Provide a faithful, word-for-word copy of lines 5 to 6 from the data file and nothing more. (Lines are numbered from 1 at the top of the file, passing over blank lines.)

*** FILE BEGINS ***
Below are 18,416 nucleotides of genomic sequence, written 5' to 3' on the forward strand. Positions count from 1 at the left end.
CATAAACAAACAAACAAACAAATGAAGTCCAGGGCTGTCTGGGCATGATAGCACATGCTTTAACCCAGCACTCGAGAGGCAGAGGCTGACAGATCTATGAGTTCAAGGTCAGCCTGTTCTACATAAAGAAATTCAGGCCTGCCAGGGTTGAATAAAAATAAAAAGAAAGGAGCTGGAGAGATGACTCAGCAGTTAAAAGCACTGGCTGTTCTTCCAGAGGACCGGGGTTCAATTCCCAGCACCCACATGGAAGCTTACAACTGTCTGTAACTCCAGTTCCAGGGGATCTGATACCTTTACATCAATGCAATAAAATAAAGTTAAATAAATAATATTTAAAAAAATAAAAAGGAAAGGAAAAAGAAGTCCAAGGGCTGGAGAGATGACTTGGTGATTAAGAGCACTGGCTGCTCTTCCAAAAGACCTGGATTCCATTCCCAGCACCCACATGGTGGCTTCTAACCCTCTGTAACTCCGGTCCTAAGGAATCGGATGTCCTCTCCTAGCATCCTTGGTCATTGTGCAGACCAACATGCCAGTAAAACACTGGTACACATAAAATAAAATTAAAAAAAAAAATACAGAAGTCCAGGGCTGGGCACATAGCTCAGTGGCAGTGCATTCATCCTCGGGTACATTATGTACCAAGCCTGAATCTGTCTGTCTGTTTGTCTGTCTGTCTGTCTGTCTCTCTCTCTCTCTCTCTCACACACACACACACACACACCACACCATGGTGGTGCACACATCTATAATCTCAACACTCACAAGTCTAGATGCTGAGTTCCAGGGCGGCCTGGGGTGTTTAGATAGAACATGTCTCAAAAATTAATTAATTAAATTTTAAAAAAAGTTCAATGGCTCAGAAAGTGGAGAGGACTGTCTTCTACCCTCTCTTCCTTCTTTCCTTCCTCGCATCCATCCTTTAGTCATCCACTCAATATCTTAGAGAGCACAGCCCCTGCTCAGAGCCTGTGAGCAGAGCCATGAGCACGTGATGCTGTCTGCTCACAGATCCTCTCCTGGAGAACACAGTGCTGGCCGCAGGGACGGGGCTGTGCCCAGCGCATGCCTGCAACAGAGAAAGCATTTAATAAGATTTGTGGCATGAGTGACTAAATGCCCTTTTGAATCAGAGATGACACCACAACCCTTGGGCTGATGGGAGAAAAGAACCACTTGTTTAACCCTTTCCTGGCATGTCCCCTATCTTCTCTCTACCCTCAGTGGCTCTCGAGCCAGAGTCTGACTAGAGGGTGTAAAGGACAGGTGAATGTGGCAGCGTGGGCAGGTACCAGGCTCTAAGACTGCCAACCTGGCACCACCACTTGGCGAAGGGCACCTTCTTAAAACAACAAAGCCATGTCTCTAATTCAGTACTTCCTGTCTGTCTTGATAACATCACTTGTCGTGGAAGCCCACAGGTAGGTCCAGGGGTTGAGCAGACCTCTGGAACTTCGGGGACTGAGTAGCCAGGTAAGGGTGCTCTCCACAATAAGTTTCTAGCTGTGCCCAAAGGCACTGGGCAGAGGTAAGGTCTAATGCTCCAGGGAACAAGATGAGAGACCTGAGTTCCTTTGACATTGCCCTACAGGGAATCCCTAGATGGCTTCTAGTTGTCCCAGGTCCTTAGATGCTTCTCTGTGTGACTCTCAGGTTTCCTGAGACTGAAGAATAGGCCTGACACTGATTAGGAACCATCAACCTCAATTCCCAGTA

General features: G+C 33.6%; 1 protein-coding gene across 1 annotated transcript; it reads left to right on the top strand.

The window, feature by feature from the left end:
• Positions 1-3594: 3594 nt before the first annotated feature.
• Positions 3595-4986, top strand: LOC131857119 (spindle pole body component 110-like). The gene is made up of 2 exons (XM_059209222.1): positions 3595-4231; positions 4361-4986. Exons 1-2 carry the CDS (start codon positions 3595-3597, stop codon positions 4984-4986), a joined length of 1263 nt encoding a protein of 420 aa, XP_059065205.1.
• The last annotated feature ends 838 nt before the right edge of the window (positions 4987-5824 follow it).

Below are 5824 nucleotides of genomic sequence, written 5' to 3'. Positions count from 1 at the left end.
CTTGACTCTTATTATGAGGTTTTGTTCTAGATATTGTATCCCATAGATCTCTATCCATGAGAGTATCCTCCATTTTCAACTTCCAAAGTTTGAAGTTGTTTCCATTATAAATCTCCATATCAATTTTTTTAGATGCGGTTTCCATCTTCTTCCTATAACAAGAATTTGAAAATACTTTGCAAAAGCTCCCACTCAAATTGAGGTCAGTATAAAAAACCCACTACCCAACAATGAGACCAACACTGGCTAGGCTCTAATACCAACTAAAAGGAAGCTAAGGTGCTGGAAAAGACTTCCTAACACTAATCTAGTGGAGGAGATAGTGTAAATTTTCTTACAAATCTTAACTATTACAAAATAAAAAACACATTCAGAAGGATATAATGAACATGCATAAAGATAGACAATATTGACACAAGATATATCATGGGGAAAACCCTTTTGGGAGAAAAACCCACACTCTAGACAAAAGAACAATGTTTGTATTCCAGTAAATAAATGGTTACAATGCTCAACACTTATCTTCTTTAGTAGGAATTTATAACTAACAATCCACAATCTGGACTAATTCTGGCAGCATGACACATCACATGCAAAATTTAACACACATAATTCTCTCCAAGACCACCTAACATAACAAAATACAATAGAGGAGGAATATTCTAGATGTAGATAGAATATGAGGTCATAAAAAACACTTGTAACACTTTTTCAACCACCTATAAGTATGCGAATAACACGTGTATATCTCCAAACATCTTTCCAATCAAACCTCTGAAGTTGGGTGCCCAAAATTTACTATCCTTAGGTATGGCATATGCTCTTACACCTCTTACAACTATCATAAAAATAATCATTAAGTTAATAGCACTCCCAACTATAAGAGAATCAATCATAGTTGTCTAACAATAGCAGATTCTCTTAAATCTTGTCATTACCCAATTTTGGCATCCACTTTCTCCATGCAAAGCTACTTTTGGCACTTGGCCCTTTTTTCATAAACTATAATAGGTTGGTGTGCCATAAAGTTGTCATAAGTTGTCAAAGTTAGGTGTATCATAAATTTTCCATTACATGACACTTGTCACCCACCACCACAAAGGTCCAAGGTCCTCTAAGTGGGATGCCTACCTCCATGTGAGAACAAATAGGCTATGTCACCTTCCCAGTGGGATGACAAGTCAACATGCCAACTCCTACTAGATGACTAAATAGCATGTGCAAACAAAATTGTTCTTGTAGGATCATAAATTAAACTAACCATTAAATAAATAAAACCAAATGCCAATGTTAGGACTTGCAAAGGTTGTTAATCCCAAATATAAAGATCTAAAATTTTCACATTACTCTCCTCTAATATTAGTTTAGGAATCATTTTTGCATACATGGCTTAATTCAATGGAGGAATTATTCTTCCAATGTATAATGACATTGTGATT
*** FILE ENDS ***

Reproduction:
• Positions 1-3594: 3594 nt before the first annotated feature.
• Positions 3595-4986, top strand: LOC131857119 (spindle pole body component 110-like). The gene is made up of 2 exons (XM_059209222.1): positions 3595-4231; positions 4361-4986. Exons 1-2 carry the CDS (start codon positions 3595-3597, stop codon positions 4984-4986), a joined length of 1263 nt encoding a protein of 420 aa, XP_059065205.1.